Specializing is more about developing and exploiting specific skills and sticking to the games where your skills best apply.

In my book, The Course, I approach teaching no-limit hold’em cash games as a series of increasingly advanced skills. For example, the first three skills are to play a simple and effective preflop strategy, to not pay people off, and to learn to assess your hand value correctly.

Let’s say that’s as far as your poker experience has taken you for the moment, and those are your main skills. You can play appropriately tight preflop, you can avoid paying people off on the river, and you can bet your good hands appropriately for value.

If these are your main skills, you should try to specialize the games you choose to play to be ones where these skills are most valuable. These would be games where people play loose preflop, where they don’t bluff a whole lot, and where they will pay off perhaps more than they should.

Now no game will be perfect, but you should easily be able to find small stakes games that have these characteristics.

“Well, of course, Ed,” you say. “Those things are just what makes a good game in general. You’re just saying in a convoluted way to game select well.”

Yes and no. Sure, many good games do look like that. But be honest. What if you saw a game with huge stacks and seven players in each hand? What if you saw bets flying into pots right and left? Would you check your list of skills and see how well your specialization fits that situation? Or would you get excited and jump right in?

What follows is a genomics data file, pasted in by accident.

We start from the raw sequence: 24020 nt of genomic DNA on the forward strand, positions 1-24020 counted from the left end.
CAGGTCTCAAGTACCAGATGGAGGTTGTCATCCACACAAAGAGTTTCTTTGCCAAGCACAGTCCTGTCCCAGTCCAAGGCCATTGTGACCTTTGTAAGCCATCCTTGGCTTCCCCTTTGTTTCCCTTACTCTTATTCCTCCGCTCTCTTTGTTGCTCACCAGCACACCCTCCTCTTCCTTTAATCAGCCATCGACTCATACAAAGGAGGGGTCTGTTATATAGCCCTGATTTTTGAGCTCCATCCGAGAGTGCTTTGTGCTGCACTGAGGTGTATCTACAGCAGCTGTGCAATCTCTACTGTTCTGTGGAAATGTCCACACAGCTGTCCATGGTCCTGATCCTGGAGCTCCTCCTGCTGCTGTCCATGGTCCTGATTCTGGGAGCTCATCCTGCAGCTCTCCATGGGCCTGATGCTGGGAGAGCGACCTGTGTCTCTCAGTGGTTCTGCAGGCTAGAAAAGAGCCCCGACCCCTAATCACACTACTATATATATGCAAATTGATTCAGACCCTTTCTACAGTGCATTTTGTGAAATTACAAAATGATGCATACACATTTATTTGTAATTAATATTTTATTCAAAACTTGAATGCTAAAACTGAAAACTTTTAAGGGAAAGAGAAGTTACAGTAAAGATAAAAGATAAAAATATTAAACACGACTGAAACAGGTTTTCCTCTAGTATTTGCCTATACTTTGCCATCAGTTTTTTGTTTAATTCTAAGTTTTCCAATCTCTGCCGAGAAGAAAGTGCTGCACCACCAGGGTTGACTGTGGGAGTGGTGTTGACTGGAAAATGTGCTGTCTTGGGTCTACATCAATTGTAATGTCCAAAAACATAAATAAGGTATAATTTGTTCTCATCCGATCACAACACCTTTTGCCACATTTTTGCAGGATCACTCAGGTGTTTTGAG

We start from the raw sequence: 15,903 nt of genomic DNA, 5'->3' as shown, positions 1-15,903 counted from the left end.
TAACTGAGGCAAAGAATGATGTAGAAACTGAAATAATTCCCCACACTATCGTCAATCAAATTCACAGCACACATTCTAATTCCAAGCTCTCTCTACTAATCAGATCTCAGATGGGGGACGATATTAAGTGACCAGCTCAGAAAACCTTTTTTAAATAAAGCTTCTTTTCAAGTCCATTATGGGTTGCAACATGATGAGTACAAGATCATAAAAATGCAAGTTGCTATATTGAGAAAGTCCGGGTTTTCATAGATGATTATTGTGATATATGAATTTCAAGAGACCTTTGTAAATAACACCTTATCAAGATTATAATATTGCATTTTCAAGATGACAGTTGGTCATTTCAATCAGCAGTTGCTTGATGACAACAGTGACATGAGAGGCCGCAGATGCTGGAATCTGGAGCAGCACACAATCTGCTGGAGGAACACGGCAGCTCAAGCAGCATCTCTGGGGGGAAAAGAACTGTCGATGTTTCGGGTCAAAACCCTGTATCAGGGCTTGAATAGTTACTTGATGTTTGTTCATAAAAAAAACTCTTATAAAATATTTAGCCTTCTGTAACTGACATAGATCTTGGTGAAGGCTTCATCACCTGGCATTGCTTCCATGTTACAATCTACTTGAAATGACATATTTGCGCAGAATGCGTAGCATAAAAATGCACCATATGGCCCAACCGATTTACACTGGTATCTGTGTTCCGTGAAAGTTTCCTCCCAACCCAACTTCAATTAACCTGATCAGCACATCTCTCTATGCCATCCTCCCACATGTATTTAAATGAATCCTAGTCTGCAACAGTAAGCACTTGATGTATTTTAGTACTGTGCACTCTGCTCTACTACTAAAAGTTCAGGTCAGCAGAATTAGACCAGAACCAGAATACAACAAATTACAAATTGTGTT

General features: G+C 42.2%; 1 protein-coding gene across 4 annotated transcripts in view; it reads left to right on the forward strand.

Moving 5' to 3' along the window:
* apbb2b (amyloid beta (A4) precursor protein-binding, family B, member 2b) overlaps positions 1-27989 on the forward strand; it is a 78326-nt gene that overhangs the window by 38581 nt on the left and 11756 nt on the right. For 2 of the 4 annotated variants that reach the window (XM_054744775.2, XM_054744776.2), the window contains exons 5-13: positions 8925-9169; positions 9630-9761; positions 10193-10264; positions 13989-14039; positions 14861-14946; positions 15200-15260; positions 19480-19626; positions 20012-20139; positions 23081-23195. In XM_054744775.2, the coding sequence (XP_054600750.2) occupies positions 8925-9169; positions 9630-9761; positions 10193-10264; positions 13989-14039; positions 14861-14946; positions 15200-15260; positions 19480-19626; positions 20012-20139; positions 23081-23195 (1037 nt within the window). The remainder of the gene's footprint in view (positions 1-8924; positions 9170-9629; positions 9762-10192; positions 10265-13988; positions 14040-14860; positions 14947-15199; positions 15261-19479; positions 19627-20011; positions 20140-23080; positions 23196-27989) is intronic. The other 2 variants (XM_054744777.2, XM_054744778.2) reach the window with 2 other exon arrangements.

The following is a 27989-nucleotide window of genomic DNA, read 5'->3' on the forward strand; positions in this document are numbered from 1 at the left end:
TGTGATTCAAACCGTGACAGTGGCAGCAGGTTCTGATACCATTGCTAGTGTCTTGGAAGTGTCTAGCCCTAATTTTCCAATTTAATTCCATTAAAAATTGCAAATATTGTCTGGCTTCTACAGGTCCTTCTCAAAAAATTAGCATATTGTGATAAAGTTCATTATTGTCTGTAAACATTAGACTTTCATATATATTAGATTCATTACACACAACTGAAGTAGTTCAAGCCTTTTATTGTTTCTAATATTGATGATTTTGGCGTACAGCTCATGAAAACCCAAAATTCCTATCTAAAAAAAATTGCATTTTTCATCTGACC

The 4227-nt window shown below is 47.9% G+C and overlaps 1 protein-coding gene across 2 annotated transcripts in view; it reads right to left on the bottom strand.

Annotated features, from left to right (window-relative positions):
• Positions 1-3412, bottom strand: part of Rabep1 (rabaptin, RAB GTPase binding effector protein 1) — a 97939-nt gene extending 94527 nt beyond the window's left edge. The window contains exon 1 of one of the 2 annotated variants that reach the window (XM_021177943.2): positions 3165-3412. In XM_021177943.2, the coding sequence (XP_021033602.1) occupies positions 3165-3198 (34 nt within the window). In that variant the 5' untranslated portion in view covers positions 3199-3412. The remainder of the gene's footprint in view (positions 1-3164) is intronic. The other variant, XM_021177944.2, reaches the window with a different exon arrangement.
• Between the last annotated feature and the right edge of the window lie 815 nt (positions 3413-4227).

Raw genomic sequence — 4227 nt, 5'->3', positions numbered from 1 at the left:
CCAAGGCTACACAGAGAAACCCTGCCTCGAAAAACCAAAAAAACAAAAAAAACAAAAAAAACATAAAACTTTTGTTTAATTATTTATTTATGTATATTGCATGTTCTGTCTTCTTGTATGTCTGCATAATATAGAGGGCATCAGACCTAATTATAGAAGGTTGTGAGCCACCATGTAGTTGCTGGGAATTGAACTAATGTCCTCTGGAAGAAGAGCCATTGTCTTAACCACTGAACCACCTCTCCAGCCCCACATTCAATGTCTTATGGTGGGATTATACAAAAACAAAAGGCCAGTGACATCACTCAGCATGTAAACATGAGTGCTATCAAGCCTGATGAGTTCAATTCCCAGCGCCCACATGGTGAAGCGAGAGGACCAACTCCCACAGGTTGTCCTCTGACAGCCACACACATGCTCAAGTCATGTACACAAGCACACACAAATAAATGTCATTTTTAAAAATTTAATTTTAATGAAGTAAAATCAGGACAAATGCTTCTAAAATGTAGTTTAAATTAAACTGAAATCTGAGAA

Of course wild games with chips flying everywhere can be very good games, but you have to have the skills to exploit a game like that. If you don’t have those skills, you will almost certainly feel uncomfortable in the game. And in the end you may not even be able to make it profitable. A juicy opportunity is only truly juicy for you if you have well-developed skills to exploit it.

Just to make my point in an extreme way, what if you are playing in a good (for your skills) poker game, and everyone at the table can’t stop talking about this guy named “Coach” who is coming to town. Coach, you hear, is the biggest golf gambling fish on the planet. Do you start getting excited ready to win Coach’s money on the course?

What if you’ve never played a round of golf in your life? What if you’ve never even watched a round of golf? Coach may represent a juicy opportunity, but you don’t have developed skills to exploit it. It’s probably better to let this one pass—though it might make sense to try to develop your golf skill in meantime hoping Coach will someday return.

Final Thoughts

It’s a simple concept. Be aware of the skills you have to exploit gambling situations and then stick to games where you can apply those skills successfully.

It’s simple, but most poker players I know ignore it regularly. I’m not saying you have to be a gambling robot playing only the exact games you’re best suited for. But also don’t be conceited. If you’re a tournament player, don’t assume you’ll crush the cash games too. Maybe play a little here and there. But if you want to make money, mostly be aware of your specialties and stick to them. It’s the best way to keep your bankroll healthy. ♠

Ed MillerEd’s newest book, The Course: Serious Hold ‘Em Strategy For Smart Players is available now at his website edmillerpoker.com. You can also find original articles and instructional videos by Ed at the training site redchippoker.com.